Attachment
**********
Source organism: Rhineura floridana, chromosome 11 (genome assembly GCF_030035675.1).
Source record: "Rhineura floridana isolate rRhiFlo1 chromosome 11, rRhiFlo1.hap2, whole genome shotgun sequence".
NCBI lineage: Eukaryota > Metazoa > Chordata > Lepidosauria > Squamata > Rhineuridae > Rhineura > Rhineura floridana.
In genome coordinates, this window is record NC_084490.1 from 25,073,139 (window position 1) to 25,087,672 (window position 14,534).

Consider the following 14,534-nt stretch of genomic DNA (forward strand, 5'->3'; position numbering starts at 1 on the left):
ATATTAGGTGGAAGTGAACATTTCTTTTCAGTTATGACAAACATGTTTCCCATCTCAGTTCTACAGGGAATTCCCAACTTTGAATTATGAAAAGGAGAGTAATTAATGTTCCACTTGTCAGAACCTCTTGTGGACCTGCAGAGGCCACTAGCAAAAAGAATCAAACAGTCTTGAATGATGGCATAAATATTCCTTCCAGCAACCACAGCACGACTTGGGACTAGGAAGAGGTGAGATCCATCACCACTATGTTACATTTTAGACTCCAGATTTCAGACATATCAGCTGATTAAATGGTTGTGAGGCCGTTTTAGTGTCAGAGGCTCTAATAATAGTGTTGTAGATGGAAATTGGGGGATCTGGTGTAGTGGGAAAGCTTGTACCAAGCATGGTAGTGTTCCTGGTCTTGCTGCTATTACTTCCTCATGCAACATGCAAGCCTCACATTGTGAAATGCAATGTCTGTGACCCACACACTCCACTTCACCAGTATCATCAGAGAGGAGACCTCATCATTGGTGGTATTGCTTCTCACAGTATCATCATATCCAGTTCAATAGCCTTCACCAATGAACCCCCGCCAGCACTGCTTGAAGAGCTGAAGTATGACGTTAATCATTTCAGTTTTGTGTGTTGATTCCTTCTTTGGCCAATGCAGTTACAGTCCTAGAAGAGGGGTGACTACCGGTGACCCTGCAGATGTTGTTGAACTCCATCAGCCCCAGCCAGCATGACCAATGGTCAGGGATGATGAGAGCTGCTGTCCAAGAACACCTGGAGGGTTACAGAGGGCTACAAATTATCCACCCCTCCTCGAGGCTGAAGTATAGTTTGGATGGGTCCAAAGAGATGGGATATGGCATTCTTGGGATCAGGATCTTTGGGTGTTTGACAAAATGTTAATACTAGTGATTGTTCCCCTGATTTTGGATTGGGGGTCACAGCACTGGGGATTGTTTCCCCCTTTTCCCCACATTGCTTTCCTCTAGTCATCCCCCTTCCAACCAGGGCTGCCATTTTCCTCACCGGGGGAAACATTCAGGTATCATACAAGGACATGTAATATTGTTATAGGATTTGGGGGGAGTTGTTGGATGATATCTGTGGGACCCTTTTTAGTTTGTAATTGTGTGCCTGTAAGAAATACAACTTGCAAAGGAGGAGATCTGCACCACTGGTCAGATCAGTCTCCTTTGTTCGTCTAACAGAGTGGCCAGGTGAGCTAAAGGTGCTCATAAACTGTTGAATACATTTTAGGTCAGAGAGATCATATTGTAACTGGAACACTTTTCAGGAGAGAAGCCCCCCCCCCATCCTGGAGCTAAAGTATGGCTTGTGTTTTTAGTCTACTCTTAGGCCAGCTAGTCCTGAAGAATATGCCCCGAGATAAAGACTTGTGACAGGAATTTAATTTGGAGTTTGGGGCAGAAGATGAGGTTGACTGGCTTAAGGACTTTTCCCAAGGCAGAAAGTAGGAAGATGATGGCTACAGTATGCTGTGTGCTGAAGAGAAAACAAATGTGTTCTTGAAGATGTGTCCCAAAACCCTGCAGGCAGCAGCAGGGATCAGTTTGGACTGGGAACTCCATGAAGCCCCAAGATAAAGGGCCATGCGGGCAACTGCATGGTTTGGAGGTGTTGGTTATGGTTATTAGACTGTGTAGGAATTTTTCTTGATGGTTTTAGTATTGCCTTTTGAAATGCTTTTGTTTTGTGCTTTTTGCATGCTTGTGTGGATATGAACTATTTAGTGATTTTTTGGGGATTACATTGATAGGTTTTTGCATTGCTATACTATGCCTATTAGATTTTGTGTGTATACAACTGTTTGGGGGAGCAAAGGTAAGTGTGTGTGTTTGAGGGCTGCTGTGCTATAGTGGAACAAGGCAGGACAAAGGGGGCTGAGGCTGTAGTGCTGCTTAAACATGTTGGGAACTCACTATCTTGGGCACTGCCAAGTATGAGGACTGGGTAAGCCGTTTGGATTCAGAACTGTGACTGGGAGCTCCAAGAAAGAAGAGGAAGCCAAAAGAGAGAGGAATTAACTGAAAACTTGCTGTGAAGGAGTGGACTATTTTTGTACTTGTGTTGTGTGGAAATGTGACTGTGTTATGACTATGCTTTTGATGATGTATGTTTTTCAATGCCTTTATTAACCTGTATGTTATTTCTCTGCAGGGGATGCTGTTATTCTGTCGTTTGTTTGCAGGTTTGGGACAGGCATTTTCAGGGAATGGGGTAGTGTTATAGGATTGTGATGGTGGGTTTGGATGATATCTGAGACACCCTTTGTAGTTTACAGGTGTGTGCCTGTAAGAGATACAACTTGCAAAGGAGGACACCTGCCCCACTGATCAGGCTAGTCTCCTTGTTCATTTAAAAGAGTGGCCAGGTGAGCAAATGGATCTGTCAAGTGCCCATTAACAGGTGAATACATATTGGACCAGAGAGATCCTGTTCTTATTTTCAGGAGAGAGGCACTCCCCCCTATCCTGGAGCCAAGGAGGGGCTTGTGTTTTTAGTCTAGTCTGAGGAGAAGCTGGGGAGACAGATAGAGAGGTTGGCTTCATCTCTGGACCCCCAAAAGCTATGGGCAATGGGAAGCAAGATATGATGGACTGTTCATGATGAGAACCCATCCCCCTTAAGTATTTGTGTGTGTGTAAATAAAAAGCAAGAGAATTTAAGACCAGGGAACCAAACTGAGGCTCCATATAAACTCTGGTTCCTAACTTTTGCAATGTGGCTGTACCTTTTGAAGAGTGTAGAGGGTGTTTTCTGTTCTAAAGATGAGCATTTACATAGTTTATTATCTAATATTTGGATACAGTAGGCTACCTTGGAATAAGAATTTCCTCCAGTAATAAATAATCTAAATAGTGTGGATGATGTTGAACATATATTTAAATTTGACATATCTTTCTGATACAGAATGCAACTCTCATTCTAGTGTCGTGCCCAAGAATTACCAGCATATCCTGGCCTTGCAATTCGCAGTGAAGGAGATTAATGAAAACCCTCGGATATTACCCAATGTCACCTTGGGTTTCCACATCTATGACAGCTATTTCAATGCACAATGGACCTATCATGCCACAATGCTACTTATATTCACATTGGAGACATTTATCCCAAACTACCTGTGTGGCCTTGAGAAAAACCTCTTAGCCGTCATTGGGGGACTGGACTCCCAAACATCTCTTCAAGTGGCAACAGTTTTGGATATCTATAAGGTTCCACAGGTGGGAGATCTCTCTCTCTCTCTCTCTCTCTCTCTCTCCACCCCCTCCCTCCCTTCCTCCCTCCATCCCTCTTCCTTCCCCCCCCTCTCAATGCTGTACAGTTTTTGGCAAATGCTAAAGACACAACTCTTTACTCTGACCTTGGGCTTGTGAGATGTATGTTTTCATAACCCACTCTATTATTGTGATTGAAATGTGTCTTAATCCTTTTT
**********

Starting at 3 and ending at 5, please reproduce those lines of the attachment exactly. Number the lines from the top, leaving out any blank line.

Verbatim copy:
NCBI lineage: Eukaryota > Metazoa > Chordata > Lepidosauria > Squamata > Rhineuridae > Rhineura > Rhineura floridana.
In genome coordinates, this window is record NC_084490.1 from 25,073,139 (window position 1) to 25,087,672 (window position 14,534).

Consider the following 14,534-nt stretch of genomic DNA (forward strand, 5'->3'; position numbering starts at 1 on the left):